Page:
Hugh C. Hendrie, M.B., Ch.B., D.Sc., has been named U.S. Department of Health and Human Services National Advisory Council on Aging. His appointment extends through December 2013.  The council advises the HHS secretary, assistant secretary for health, the director of the National Institutes of Health, and the director of National Institute on Aging in its mission to lead a broad scientific effort to understand the nature of aging and to extend the healthy, active years of life. Dr. Hendrie has spent more than 20 years conducting a large, ongoing cross-cultural study of various aspects of Alzheimer’s disease in African-Americans in Indianapolis and Africans in Ibadan, Nigeria. Dr. Hendrie, a professor of psychiatry, is the former chair of the IU Department of Psychiatry.

Lee Learman, MD, chair of the IU Department of OB/GYN, has been named to the editorial board as an at-large member for the Green Journal, the principle journal in the field of obstetrics and gynecology. His appointment is for four years. 

Bernadette Rodak, MS, professor of clinical laboratory science in the Department of Pathology and Laboratory Medicine has been named editor in chief of Clinical Laboratory Science, the official journal of the American Society for Clinical Laboratory Science.  Professor Rodak has served as the editor of the clinical practice section of the journal for the past six years.

Jeffrey Rothenberg, MD, has been inaugurated as president of the Society for Humanism in Medicine. During his one-year term, Dr. Rothenberg will host “Back to Basics—Putting the Humanities Back into Humanism, an Interactive and Experiential Colloquium” in Crested Butte, Colo., home to the society which was formerly named the International Society for the Advancement of Humanistic Studies in Medicine. At this meeting, IU student Katherine (Katy) Dickerson (MS3) will be presenting “Creating a New Paradigm:  The creation of a Unique Student Interest Group at an Academic Medical School—a model for the future.”


Traffic Updates

Arrow Michigan Street lane closures March 11- May 1

The lane restrictions on Michigan Street that began this week will start with restrictions for one lane west of the service entrance to the IUPUI Campus Center. Past Barnhill Drive, the restrictions will close the southern three lanes of Michigan Street at Lansing Street, leaving one lane for traffic. These lanes will be closed through to Porto Allegre. The intersection of Limestone and Michigan will be closed as well. These lanes are expected to remain closed until May 1.

Beauty Avenue is slated to reopen by Monday, March 15, with the shutdown of Lansing immediately following.

Vermont Street is slated to be restored and open for traffic by March 22.

Pedestrian crossings across Michigan Street at Limestone, Lansing and Porto Allegre will be maintained during lane restrictions.


 At Your Fingertips 

Arrow Continuing Medical Education

The Continuing Medical Education office launched a new and improved website at In addition to online registration and listings of grand rounds, conferences and courses, the site provides in-depth tools and information for presenters and program developers. Included are forms, tips, links, contacts, maps, and a host of other handy resources to make it easier to participate in CME events, prepare a presentation or plan an event.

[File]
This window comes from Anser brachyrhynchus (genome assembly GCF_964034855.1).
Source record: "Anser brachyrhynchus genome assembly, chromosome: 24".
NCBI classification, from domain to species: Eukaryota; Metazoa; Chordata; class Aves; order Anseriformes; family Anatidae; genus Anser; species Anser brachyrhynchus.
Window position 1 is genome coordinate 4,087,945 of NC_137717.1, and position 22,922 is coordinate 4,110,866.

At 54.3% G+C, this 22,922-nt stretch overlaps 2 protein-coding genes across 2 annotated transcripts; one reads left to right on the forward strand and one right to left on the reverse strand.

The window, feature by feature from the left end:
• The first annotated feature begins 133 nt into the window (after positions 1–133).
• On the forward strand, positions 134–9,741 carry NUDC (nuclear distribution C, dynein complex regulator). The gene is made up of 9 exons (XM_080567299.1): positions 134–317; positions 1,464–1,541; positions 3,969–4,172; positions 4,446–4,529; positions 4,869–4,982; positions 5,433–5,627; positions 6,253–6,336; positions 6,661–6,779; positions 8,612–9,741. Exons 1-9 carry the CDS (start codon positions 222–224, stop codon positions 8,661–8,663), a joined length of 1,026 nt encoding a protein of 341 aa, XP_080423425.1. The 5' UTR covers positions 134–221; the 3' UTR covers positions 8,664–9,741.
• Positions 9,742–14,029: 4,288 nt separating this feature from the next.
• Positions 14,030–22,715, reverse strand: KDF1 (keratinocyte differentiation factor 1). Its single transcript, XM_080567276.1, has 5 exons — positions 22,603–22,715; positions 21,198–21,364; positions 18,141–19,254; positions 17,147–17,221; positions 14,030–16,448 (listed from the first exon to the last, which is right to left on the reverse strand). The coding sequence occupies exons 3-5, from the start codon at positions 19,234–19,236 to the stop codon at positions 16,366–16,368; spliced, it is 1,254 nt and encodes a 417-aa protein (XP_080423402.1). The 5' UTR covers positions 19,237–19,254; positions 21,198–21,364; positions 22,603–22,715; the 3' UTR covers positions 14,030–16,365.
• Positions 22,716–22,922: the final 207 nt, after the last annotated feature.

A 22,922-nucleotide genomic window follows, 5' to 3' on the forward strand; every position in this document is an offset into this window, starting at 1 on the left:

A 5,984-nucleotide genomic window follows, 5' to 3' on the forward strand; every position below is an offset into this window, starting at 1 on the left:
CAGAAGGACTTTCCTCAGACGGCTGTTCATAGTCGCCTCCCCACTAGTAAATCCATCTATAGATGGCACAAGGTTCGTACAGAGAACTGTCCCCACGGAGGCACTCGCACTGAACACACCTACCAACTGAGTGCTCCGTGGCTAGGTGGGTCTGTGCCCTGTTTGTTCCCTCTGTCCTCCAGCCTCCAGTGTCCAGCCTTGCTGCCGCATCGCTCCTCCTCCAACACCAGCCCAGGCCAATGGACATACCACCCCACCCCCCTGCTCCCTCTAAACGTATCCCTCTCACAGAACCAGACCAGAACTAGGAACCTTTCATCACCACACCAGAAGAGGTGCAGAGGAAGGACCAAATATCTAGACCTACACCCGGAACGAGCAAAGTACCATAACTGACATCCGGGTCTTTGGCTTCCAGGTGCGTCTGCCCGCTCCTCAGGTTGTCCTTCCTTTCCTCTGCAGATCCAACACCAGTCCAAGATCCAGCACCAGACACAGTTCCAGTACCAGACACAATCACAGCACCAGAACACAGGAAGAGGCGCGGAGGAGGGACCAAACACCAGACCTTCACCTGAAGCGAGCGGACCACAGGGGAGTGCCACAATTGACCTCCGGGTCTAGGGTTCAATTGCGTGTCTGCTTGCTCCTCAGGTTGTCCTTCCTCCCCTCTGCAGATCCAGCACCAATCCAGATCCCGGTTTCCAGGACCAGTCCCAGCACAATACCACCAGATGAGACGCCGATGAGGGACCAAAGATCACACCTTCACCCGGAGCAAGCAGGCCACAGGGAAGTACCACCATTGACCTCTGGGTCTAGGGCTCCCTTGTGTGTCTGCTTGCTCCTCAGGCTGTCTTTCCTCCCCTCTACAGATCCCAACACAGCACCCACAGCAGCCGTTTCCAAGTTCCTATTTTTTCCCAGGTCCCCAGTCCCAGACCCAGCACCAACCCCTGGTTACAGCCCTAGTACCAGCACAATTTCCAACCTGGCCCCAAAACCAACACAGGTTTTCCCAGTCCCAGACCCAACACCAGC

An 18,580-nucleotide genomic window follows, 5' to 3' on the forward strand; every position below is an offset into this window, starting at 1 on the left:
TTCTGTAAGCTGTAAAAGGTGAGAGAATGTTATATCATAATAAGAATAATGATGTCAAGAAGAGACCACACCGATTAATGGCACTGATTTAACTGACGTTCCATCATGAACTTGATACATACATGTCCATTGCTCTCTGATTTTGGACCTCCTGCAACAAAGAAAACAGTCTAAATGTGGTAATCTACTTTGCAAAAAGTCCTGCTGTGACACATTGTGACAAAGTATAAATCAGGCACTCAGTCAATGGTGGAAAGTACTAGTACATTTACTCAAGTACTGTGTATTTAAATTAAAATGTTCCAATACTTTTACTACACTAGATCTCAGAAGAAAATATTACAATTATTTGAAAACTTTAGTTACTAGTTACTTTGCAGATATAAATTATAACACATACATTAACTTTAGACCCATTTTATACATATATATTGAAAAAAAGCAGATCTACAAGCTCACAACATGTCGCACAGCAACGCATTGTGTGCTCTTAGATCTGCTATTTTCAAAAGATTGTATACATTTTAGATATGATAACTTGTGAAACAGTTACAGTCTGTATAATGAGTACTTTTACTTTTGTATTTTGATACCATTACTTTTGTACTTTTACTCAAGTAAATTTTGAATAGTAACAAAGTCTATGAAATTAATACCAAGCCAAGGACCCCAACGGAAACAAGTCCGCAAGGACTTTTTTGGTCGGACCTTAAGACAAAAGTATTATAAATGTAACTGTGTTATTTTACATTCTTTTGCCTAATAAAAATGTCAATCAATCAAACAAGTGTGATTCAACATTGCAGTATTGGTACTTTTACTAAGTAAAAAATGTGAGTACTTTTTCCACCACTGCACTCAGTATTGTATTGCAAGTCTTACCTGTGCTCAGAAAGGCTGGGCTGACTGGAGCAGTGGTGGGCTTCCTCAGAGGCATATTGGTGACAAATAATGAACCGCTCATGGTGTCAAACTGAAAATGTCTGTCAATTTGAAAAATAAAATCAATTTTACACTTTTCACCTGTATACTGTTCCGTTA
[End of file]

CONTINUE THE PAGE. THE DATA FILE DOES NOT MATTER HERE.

Arrow Resources

Want to find a room that has a Polycom hook-up? Need official IUSM templates for your PowerPoint presentation or poster about a guest lecturer? Check out the new “Resources For” page on the IUSM web site. Resources For is accessible from the school’s home page ( – look on the right-hand side of the page.

If you have suggestions of other resources that would be beneficial and could be added to this list, contact the Office of Public and Media Relations at


Arrow MedTV

The Office of Public and Media Relations now manages the MedTV screens on the medical school campus. This closed-circuit TV system, part of the IUPUI network, presents a wonderful opportunity for faculty, staff and students to communicate events and information of interest to others. It also serves as a source for broadcasting emergency information on campus.

The MedTVs are located in public areas of the HITS building, the VanNuys Medical Science Building atrium, the Daly Center, Research II, Walther Hall (R3) and the Cancer Research Institute (R4).

Announcements from departments and offices are welcome. To have your department or office announcements posted on MedTV, please read the MedTV guidelines: Questions? Phone 274-7722.


Arrow Scientific Calendar online

A comprehensive listing on IUSM seminars, lectures and Grand Rounds can be accessed at the new Scientific Calendar website. To place items on the Scientific Calendar, please forward them to Kelli Diener at


Arrow Scope submission guidelines

Scope wants your news items.

The deadline for submission is 8:30 a.m. on Thursdays. Scope is published electronically and sent to faculty, staff, students, and residents on Fridays (except on holiday weekends when it is published on the following Monday).

There are three easy ways to submit story ideas or information to Scope:

  • e-mail the information to
  • mail the information to Kevin Fryling, 1110 W. Michigan, LO 401, IUPUI
  • fax your information to (317) 278-8722

Contributions submitted by e-mail should be forwarded in 12 point, plain text format. Word document attachments in lieu of fliers are encouraged.

In the interest of accuracy, please do NOT use:

  • acronyms
  • abbreviations
  • campus building codes (use full, proper name of building and include the room number)
  • Dr. as a preface before names (designate MD or PhD)

To keep the electronic version of Scope as streamlined as possible, only seminars and lectures of general or multidisciplinary interest will be included.